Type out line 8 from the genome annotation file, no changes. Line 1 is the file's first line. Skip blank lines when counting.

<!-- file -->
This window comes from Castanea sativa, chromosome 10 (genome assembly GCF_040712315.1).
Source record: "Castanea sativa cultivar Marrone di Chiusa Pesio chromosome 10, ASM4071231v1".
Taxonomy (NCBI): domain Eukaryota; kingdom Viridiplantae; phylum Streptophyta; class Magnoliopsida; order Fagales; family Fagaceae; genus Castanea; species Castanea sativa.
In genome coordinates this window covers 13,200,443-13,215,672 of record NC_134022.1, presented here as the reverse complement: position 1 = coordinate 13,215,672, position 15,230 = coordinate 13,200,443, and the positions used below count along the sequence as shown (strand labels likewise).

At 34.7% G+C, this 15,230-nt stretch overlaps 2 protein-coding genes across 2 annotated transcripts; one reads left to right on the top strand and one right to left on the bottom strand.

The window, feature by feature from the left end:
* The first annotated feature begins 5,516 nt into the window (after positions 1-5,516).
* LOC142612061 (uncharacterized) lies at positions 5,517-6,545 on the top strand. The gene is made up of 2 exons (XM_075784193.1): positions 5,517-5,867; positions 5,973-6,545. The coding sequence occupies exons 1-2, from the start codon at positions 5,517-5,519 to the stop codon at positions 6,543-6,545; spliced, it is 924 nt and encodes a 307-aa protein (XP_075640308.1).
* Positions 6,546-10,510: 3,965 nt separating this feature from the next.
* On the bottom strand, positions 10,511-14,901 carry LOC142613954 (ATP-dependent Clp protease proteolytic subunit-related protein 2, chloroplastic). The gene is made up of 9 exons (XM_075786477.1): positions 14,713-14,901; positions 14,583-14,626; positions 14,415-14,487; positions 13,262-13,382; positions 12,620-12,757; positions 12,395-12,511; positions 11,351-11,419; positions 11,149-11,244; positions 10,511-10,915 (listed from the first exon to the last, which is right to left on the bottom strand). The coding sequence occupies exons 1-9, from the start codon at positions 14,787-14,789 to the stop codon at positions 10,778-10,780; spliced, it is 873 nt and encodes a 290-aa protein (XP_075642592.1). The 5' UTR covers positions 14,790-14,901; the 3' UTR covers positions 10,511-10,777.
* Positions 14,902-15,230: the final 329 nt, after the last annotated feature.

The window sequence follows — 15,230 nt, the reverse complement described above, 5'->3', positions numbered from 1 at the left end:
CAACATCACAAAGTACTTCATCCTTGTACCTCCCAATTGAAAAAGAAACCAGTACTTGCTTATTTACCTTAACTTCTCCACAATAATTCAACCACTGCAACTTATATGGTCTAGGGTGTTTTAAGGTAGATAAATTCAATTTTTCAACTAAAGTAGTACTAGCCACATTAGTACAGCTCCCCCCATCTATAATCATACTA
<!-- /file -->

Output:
* LOC142612061 (uncharacterized) lies at positions 5,517-6,545 on the top strand. The gene is made up of 2 exons (XM_075784193.1): positions 5,517-5,867; positions 5,973-6,545. The coding sequence occupies exons 1-2, from the start codon at positions 5,517-5,519 to the stop codon at positions 6,543-6,545; spliced, it is 924 nt and encodes a 307-aa protein (XP_075640308.1).